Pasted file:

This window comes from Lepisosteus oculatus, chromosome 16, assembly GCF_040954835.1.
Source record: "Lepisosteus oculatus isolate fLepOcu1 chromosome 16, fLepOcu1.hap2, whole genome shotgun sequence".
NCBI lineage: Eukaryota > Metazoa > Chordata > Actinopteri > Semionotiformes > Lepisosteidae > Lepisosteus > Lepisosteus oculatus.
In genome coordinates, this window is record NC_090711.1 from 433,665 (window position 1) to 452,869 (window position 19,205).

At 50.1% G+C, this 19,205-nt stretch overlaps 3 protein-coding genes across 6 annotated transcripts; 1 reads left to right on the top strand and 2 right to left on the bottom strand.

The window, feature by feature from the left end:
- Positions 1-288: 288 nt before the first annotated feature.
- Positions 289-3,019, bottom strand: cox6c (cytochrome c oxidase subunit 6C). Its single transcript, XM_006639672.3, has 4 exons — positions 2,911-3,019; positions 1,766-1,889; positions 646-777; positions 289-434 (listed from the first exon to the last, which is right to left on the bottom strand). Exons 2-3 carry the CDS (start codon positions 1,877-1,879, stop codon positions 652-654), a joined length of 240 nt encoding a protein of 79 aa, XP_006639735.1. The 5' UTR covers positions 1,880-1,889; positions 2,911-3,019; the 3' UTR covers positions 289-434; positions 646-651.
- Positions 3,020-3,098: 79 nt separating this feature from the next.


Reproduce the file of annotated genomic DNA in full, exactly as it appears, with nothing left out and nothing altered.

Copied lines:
This window comes from Lepisosteus oculatus, chromosome 16, assembly GCF_040954835.1.
Source record: "Lepisosteus oculatus isolate fLepOcu1 chromosome 16, fLepOcu1.hap2, whole genome shotgun sequence".
NCBI lineage: Eukaryota > Metazoa > Chordata > Actinopteri > Semionotiformes > Lepisosteidae > Lepisosteus > Lepisosteus oculatus.
In genome coordinates, this window is record NC_090711.1 from 433,665 (window position 1) to 452,869 (window position 19,205).

At 50.1% G+C, this 19,205-nt stretch overlaps 3 protein-coding genes across 6 annotated transcripts; 1 reads left to right on the top strand and 2 right to left on the bottom strand.

The window, feature by feature from the left end:
- Positions 1-288: 288 nt before the first annotated feature.
- Positions 289-3,019, bottom strand: cox6c (cytochrome c oxidase subunit 6C). Its single transcript, XM_006639672.3, has 4 exons — positions 2,911-3,019; positions 1,766-1,889; positions 646-777; positions 289-434 (listed from the first exon to the last, which is right to left on the bottom strand). Exons 2-3 carry the CDS (start codon positions 1,877-1,879, stop codon positions 652-654), a joined length of 240 nt encoding a protein of 79 aa, XP_006639735.1. The 5' UTR covers positions 1,880-1,889; positions 2,911-3,019; the 3' UTR covers positions 289-434; positions 646-651.
- Positions 3,020-3,098: 79 nt separating this feature from the next.